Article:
Medigate continues: Guild releases statement about why they axed LMSS
Basically because of girls, boys and money
The Guild has released a statement online saying why LMSS was de-ratified last week.
In the statement, posted on their website, the Guild claimed that the Liverpool Medical Student’s Society did not meet the recommendations of the action plan drawn up by the University, the Guild and LMSS officers, following the Smoker script scandal in 2014.
According to the Guild, by late 2015, there were “still significant parts of the action plan that were not being met”, despite LMSS being given extended deadlines and numerous opportunities to engage with the Guild for help.
The statement claims that LMSS continued to hold events that “could appear to encourage gender segregation”. Following consultation on the Equality and Human Rights Commission, the Guild and the University advised LMSS that they should not hold separate mens’ and ladies’ Dinners (annual events in the LMSS calendar). The Guild claims that LMSS told them the events were no longer gender segregated, but concerns were raised when the nature of the events appeared not to have changed.
Another area of concern against LMSS was their unwillingness to “adhere to Guild financial procedures”, with the statement claiming that as a charity, the Guild has strict legal requirements to adhere to.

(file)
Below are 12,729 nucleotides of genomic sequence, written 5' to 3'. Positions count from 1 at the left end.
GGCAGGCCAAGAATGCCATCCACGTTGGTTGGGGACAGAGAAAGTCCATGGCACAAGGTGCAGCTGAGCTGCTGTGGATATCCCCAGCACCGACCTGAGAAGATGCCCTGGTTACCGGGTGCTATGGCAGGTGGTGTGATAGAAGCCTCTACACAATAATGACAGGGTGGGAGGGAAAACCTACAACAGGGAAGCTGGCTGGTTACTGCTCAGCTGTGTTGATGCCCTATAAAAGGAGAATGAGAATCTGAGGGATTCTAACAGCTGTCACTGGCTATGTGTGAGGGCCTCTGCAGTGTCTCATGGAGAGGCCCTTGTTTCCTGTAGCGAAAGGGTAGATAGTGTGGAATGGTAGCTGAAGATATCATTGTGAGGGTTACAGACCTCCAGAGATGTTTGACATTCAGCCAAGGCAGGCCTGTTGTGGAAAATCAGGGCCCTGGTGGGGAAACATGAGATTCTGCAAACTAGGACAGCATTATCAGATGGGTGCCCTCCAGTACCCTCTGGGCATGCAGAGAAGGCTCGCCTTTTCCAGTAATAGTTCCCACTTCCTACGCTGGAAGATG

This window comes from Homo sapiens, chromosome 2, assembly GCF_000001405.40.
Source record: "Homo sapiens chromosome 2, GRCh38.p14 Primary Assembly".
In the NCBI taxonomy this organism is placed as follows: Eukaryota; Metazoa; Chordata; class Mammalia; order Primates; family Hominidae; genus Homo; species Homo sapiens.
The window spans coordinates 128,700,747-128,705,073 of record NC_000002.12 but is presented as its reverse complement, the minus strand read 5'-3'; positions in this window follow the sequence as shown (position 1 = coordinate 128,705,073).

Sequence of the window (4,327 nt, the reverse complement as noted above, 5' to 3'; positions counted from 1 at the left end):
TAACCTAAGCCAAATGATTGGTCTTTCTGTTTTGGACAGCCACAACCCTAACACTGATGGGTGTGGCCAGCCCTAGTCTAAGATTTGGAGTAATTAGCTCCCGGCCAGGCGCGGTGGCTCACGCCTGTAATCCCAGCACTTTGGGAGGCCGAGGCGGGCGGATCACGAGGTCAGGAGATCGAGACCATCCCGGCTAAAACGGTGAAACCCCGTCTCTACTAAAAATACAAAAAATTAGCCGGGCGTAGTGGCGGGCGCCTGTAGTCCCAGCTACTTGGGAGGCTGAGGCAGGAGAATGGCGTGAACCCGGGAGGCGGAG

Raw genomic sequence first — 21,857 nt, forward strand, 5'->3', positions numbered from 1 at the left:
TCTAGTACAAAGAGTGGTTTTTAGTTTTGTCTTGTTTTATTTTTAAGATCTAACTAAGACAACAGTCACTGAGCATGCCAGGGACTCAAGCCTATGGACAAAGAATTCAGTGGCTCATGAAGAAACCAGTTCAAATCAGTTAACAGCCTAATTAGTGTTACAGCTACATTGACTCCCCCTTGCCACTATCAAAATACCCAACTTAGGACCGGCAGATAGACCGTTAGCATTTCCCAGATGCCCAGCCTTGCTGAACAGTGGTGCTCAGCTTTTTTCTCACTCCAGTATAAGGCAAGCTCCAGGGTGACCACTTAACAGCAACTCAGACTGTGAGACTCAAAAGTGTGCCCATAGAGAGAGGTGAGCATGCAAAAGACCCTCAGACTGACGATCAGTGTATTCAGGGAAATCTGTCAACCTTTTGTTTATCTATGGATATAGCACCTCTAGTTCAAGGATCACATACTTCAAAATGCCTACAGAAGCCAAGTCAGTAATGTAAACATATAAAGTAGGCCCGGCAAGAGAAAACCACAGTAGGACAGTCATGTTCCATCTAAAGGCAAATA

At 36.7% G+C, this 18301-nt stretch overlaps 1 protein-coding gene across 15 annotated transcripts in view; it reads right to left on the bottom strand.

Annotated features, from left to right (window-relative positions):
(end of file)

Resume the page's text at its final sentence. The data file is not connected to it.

The statement ended with the Guild emphasising their support of other 200 societies at the university, including 26 medical-related societies that they will continue to support after the de-ratifiing of LMSS.
Regarding the vote of no-confidence petition against Guild President Harry Anderson, set up by medical student Thomas Powell, the Guild said that they were “a democratic organisation” where “students are able to challenge the decisions [they] make”, and the signatures on the petition were currently being verified. The petition currently has 1,272 signatures and has been signed by current students, alumni and even the parents of medics.
Second year History and Irish Studies student Maxine told The Tab “Considering all the drama and accusations flying around, that’s a very cold and strangely bureaucratic response”.
Second year Medic Becky told us, “I think all the medics should see this as a great opportunity to really learn about the society we live in and how attitudes that we hold can offend and affect others.
“I hope that all medics will grow through their experiences at uni, including this one, and will learn to be more open minded and kind.”